Screen Savor: Have Mercy W/Trailer

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As courtroom dramas go, “Just Mercy” (WB) could have gone way over the top, especially given the subject matter.

Instead, director and co-screenwriter Destin Daniel Cretton delivers a controlled and subtly moving movie that makes its points without bombarding us. Sure, “Just Mercy” is still a Hollywood movie, with big-name actors in the cast, but its power is in its restraint.
“Just Mercy” opens in 1987 in Monroe County, Alabama, in Monroeville, the same small southern town where Harper Lee wrote “To Kill a Mockingbird” (another courtroom drama). Independent logger Walter is arrested for the murder of an 18-year-old woman in a dry cleaner’s store. A year later, after his conviction for the murder, a judge overrides his life sentence and sentences him to death.
Idealistic Harvard law school student Bryan (an admirably restrained Michael B. Jordan) is doing an internship in rural Georgia and is shocked by the mistreatment of an inmate. Two years later, with law degree in hand, he leaves his parents’ home in Delaware for Alabama, where he plans to start a practice providing legal services to people who need help, including murderers on death row. He will be assisted in his work by Eva (Oscar-winner Brie Larson working with Cretton for the third time).
Bryan meets with clients at a correctional facility and two cases, especially that of Walter’s, interest him.
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Walter doesn’t want Bryan’s help, doesn’t see the point since there have been zero people freed from death row in Alabama. But Bryan is persistent. He researches Walter’s case and doesn’t think Walter is guilty. Everything hinges on an unreliable witness named Myers (Tim Blake Nelson). 
Unfortunately, Bryan is unprepared the obstacles in his way, including Tommy (Rafe Spall), the district attorney, and intolerant redneck Sheriff Tate (Michael Harding). But, as Bryan puts it, he doesn’t care about pissing people off, he wants to achieve justice.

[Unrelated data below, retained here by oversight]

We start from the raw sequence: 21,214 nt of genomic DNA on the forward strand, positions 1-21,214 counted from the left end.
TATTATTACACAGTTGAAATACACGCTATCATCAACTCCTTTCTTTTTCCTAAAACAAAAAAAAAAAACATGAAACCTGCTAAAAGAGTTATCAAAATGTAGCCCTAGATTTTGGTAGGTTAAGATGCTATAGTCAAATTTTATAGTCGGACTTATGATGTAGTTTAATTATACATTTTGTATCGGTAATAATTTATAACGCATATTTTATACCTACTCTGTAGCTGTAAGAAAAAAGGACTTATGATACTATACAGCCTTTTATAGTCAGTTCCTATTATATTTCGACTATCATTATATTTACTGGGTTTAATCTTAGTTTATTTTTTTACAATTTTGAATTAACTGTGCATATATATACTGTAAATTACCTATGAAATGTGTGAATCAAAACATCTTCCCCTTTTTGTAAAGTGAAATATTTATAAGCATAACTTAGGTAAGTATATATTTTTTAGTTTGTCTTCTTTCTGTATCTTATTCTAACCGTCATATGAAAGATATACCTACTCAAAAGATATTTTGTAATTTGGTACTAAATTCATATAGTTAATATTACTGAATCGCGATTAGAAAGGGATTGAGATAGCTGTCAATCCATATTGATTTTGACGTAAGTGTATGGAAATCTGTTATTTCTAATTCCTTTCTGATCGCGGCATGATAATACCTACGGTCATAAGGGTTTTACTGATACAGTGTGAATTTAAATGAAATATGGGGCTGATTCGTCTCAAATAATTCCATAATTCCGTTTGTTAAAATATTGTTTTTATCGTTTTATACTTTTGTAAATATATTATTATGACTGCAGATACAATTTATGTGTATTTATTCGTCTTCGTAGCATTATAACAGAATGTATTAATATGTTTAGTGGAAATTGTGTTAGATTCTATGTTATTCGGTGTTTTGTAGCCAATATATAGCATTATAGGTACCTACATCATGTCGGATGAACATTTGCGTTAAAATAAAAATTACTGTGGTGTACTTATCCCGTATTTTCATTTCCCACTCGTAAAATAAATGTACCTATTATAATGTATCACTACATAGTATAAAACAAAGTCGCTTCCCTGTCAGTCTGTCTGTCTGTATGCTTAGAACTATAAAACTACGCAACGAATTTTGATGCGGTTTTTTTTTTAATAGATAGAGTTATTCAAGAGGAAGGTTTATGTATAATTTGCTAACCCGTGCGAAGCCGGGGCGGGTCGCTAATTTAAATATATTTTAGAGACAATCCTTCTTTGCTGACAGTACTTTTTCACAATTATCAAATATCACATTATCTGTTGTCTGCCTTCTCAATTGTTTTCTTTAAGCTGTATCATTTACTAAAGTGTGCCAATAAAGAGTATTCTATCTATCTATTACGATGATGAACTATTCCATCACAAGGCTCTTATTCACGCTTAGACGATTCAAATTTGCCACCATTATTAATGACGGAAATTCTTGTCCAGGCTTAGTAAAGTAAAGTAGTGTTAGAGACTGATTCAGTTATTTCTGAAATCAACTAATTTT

He meets with Walter’s wife Minnie (Karan Kendrick), and their kids, as well as several neighbors, all of whom were with Walter the morning of the crime, at the exact time it was committed. The theory is that a few months before the murder, Walter got caught having an affair with a white woman, and the townsfolk turned on him and were looking for a way to punish him.
After reassuring them that they will not be charged legal fees, Bryan says he thinks he can build a case strong enough to bring Walter home. Soon, people are coming forward with important details. Additionally, Bryan arranges to meet with Myers and discovers that there is something shady about his testimony against Bryan. He just needs to convince him to come forward so that Walter can get a new and fair trial.
Even though the events of “Just Mercy” take place some 30 or so years ago, much of it still relevant today. From the insidious racism still practiced in this country to the power of television (in this case a story on “60 Minutes”) to bring about change.
The way the trial, in Bryan’s words, is a “test of whether we’re going to be governed by fear and anger or by the rule of law”, is especially meaningful in Trumpworld. Uplifting and well-intentioned, all the way to the final scene, in which Bryan and Walter testify at a 1993 U.S. Senate Hearing on the Death Penalty.
Rating: C+

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